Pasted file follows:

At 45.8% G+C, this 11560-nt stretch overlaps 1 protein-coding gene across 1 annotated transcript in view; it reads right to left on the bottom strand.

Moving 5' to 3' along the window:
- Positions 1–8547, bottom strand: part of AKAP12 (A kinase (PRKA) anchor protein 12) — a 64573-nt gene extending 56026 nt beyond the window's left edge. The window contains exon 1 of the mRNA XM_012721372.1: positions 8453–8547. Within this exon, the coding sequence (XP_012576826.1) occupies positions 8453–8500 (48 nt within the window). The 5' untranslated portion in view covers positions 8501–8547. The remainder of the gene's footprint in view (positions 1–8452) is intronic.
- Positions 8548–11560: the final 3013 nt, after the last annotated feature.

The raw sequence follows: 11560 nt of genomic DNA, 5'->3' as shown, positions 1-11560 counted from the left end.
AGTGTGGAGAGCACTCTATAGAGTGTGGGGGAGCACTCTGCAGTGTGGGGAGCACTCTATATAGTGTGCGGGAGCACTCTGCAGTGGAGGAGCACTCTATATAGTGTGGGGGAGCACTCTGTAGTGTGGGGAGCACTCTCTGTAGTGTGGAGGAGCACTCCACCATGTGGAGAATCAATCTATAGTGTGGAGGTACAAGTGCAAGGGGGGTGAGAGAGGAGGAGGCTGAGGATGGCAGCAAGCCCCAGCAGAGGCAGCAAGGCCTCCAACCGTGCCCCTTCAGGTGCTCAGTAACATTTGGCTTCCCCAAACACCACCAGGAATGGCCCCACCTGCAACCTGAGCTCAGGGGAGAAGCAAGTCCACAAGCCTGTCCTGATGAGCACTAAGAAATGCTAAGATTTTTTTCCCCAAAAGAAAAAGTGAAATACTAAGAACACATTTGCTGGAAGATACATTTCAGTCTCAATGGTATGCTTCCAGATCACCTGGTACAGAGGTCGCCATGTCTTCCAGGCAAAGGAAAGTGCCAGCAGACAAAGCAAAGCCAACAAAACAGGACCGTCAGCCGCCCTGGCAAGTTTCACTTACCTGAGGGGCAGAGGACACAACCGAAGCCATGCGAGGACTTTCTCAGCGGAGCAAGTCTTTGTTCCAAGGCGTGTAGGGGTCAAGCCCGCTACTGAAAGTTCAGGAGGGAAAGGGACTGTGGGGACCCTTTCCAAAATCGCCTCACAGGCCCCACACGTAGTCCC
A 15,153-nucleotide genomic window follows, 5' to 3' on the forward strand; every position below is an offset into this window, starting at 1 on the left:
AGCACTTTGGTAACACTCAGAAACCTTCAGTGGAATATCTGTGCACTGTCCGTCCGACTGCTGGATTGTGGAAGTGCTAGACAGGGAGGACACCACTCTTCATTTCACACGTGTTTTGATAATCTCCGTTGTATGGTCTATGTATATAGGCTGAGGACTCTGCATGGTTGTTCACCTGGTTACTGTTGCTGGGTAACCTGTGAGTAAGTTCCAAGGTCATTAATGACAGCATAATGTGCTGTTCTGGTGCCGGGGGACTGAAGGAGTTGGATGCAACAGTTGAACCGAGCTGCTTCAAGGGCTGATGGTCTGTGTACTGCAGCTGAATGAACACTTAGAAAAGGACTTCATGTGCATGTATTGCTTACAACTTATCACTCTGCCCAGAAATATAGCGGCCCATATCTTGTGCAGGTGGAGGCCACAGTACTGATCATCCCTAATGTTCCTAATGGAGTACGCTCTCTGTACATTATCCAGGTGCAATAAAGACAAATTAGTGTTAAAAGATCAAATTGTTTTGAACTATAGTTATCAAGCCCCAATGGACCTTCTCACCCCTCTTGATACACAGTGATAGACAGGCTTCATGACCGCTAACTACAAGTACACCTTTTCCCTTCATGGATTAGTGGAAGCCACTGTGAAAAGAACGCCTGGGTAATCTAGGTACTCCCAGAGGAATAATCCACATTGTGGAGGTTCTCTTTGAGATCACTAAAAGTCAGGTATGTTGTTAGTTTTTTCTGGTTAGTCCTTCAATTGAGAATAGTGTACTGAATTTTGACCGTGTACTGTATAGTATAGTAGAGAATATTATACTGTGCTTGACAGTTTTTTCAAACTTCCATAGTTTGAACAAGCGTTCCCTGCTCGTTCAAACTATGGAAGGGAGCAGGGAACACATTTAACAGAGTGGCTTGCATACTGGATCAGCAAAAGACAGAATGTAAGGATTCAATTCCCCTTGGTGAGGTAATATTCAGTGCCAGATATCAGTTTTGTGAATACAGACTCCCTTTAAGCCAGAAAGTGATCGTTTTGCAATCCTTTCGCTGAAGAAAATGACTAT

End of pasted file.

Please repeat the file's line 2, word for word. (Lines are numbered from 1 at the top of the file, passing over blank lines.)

Moving 5' to 3' along the window: